Are you struggling with homework assignments that require you to submit a text file with command line output from the shell? Do you need to redirect this output to a file so that your professor can see that you correctly executed the commands? If so, keep reading.
First, let’s take a look at how this works. If you execute the LS command, you will see the contents of the files and folders in your home directory. If you execute LS -l (long form), you will get more detailed information about these files and folders. If you execute PWD (present working directory), it will return the output to the screen.
To redirect this output to a file, use the greater than sign (>). For example, if you execute PWD > Documents/ex1.txt, the output will be redirected to a file called ex1.txt in the Documents folder. Notice that no output was echoed to the screen.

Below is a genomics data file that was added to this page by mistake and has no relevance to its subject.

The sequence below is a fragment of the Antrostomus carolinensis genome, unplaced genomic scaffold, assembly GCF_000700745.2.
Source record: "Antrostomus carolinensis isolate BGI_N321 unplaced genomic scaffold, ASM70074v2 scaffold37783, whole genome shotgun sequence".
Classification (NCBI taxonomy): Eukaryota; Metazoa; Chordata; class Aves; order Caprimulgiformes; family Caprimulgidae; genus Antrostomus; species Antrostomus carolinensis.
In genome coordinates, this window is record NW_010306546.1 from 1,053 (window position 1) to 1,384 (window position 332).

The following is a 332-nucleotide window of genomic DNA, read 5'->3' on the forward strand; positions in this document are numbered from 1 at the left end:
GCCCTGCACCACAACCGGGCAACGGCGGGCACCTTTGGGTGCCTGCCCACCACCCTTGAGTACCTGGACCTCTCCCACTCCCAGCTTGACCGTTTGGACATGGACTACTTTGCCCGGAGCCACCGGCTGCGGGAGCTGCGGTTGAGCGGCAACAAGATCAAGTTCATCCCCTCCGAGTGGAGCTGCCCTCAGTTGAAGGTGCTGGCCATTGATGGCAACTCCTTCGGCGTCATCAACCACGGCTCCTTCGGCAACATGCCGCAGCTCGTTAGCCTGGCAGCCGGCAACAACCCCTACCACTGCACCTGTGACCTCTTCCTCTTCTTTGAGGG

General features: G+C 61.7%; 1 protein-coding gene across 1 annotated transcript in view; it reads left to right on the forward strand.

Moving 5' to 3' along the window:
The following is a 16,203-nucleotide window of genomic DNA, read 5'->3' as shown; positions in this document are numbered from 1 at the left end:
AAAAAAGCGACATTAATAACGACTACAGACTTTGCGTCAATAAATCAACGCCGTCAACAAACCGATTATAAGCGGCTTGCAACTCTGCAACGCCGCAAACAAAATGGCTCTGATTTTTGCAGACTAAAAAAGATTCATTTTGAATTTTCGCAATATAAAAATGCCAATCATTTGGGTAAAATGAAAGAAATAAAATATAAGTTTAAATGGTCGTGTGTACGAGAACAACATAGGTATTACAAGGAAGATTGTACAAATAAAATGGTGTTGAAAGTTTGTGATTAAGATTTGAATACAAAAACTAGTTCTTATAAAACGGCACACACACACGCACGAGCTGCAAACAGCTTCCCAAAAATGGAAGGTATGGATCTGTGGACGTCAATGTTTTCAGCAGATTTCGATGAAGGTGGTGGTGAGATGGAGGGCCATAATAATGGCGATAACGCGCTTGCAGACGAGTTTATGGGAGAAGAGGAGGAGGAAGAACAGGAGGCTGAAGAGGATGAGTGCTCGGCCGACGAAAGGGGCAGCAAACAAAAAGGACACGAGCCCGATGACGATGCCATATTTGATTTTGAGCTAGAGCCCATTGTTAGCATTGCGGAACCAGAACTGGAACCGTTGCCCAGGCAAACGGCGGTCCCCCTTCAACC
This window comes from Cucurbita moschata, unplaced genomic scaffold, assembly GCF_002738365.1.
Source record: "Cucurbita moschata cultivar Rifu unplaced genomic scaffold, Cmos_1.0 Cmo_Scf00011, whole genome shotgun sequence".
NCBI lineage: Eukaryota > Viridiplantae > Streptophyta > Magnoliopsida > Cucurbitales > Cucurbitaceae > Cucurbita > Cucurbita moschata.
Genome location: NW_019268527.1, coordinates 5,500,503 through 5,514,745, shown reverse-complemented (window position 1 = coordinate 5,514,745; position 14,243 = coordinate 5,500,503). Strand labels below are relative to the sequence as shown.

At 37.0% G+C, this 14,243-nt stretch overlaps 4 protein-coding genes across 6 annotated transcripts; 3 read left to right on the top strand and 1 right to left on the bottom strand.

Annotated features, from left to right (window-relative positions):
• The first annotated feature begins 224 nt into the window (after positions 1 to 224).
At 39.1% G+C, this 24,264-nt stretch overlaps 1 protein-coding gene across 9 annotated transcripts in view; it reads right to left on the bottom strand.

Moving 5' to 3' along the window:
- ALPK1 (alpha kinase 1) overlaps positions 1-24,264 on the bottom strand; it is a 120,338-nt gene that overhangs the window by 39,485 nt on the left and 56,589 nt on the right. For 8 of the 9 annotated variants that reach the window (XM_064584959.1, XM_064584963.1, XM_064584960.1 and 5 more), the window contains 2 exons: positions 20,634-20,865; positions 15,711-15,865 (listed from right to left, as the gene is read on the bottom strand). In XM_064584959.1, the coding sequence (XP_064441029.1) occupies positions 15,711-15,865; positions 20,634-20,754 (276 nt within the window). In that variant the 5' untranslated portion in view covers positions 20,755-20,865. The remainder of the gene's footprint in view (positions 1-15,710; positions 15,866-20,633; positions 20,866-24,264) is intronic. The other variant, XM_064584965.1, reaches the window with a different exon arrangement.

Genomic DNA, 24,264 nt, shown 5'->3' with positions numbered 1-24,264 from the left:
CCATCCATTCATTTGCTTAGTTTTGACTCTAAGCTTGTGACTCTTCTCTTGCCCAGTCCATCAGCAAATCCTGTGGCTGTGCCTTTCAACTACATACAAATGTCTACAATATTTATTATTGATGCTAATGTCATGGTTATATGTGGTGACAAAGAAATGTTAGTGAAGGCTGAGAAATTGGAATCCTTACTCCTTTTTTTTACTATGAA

If you want to append the output of a second command to the end of this file, use two greater than signs (>>). For example, if you execute LS -l >> Documents/ex1.txt, the output of this second command will be appended to the end of the ex1.txt file in the Documents folder.
You can continue appending each new command to the end of this file and then edit the file to include headings before the specific command outputs. This edited file can then be saved to a USB drive or emailed to yourself.
To access this file in the graphical user interface, go to Places and look in the Documents folder. Double-click on the file to open it in the editor.
I hope this tutorial was helpful. If you have any questions, please do not hesitate to ask your professor.